Experiencing the best of film festival - from my Sheffield home
Last week, the Berlinale Film Festival and it’s enormous European Film Market took place online. It was my first time visiting the festival, and strange to have done so from my living room.
There were pros and cons; I missed out on exploring Berlin’s beautiful cinemas and the buzz of a screening full of people genuinely floored by a premiere. That aside, I did see some stunners. I’ve listed my top picks of films to look out for later this year and you can head over to the Showroom Blog – showroomworkstation.org.uk/blog – for a full rundown of every film I saw.
Every film Céline Sciamma has made has wowed me, so whenever there is a new one, I get nervous: I’ll be either be disappointed, or an emotional wreck. Predictably, it was the latter here. Petit Maman is the kind of quiet little film that creeps up on you, so gentle and subtle that you don’t realise what’s hit you until it’s far too late. It follows a young girl, whose grandmother passed a week earlier. When she travels to clear out the house with her family, she meets another child in the woods - her own mother at her age. A delicate film that packs an incredible amount of intelligence and nuance into a tiny 72-minute run time.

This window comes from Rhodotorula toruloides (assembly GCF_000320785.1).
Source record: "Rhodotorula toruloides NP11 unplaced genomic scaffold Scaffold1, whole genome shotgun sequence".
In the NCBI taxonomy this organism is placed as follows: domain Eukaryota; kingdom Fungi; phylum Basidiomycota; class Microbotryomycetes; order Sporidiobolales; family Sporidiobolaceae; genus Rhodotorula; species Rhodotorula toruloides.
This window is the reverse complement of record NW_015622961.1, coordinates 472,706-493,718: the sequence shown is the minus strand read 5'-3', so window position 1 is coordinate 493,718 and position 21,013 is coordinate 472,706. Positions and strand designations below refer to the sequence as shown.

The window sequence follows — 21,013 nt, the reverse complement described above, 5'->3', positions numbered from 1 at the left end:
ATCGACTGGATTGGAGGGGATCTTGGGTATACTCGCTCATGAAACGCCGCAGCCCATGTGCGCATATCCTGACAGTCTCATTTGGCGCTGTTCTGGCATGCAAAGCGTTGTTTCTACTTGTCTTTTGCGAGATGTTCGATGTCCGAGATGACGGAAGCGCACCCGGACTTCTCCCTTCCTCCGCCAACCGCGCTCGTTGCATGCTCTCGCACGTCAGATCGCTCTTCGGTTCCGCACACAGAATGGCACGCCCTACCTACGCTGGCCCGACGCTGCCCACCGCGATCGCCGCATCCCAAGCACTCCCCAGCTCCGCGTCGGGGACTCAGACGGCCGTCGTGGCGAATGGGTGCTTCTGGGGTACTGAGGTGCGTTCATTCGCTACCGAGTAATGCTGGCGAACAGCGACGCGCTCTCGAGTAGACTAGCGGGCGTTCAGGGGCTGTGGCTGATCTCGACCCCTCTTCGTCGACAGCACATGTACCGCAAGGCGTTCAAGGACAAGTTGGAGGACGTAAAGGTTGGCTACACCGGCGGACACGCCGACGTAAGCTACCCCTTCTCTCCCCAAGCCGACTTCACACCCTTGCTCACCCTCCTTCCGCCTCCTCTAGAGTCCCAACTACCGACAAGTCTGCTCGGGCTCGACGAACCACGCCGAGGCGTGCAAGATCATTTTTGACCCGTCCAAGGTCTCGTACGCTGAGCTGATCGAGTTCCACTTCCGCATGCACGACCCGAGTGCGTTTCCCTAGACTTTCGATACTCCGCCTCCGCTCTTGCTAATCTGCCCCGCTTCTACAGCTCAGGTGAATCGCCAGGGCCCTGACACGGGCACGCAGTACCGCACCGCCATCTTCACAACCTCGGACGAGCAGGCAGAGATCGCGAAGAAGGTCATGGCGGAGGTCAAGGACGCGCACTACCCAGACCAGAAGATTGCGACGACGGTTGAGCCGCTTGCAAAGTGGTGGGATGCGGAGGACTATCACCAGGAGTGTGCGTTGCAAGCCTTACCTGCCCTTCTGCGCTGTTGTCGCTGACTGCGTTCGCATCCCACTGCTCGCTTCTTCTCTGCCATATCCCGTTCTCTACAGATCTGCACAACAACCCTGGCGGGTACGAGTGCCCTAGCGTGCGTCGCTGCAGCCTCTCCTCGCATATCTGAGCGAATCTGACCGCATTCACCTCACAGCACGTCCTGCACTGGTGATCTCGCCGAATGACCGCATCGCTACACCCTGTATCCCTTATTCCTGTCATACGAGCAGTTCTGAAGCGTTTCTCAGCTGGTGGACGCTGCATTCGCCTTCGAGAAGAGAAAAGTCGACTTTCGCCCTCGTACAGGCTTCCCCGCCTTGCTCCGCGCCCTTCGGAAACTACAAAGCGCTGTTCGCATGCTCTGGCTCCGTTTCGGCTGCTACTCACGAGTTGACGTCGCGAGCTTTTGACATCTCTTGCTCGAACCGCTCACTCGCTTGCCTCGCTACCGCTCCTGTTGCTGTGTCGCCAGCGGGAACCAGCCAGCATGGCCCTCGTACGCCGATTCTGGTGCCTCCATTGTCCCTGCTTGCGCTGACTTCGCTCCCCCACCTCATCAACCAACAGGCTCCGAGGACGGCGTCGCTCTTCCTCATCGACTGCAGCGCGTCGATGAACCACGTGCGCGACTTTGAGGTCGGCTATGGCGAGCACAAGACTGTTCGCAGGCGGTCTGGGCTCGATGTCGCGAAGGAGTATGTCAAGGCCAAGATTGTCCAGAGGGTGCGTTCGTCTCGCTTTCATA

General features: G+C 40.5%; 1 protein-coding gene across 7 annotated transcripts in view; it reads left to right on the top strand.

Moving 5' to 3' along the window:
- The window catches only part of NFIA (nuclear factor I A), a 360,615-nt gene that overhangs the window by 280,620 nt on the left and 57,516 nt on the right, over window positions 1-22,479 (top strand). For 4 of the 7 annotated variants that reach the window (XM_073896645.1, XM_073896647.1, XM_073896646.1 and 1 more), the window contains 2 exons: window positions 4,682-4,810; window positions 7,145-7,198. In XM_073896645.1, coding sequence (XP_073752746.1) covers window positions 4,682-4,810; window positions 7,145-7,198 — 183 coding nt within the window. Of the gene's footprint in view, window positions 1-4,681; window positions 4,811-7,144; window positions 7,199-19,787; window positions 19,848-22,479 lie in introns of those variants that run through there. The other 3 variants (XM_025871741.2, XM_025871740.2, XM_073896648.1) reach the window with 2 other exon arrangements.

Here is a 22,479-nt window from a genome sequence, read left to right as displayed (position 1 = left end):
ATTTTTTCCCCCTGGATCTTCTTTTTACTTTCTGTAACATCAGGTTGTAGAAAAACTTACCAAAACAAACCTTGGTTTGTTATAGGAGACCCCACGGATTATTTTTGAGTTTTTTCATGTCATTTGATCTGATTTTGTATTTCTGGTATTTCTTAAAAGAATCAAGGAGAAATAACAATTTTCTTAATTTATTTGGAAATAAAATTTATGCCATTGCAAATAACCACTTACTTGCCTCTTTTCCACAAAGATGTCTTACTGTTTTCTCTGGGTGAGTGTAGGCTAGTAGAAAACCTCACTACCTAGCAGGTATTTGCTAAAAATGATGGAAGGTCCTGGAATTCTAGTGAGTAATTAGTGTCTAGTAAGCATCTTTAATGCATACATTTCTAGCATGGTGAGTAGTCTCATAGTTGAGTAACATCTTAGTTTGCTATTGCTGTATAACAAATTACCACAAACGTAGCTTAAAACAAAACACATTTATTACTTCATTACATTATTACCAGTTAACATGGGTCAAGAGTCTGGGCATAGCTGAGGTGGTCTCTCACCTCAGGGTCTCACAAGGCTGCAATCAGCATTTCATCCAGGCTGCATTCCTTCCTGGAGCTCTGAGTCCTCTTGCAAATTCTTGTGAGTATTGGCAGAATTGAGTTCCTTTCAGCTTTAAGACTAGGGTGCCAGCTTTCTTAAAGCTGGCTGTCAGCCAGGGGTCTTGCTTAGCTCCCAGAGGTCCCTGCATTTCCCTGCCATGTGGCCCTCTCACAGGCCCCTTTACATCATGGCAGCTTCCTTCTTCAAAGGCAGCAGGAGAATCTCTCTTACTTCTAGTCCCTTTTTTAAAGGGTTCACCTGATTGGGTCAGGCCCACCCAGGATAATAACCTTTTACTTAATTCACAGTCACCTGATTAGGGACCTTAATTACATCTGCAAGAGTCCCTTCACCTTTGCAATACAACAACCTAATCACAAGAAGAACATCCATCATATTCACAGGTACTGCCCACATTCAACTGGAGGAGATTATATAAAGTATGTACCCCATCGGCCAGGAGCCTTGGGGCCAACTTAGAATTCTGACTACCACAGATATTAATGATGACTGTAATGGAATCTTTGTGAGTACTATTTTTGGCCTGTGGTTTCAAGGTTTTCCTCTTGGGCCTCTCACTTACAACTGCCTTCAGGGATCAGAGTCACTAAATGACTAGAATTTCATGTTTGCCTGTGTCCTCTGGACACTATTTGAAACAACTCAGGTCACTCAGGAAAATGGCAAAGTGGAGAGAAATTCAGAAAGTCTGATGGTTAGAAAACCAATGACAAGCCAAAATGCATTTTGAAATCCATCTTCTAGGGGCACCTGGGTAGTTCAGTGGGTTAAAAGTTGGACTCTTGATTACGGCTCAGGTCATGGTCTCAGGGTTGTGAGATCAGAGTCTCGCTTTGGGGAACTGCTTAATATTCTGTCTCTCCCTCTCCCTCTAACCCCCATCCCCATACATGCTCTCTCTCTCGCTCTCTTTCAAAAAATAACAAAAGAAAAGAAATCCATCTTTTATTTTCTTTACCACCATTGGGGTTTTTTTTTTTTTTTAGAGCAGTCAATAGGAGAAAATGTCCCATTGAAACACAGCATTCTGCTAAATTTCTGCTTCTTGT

A bold debut from Vietnamese filmmaker Lê Bảo, Taste is a difficult beast to describe in a short paragraph. A stark, still film, told through a series of tableaux, but somehow bursting with visual flair. Bassley, a Nigerian footballer living in Vietnam, loses his job after a leg injury and moves in with four middle-aged women he sometimes works for. The five remain reclusive in the house for a time, sharing in daily rituals and occasionally imparting their tales of longing and loneliness. An incredibly layered debut that marks Lê Bảo as one to watch.
Maia and Alex, a mother and daughter, living in Canada, receive an unexpected delivery: notebooks, tapes, and photos Maia sent to her best friend before leaving Beirut. Maia refuses to open the box or confront its memories, but Alex secretly begins diving into it. Between fantasy and reality, Alex enters the world of her mother’s tumultuous, passionate adolescence during the Lebanese Civil War, unlocking mysteries of a hidden past. Built around the co-directors own archives
of personal journals, tapes, and wartime photographs from Beirut in the 1980s, Memory Box feels lively and fresh while rooted in real, tangible histories.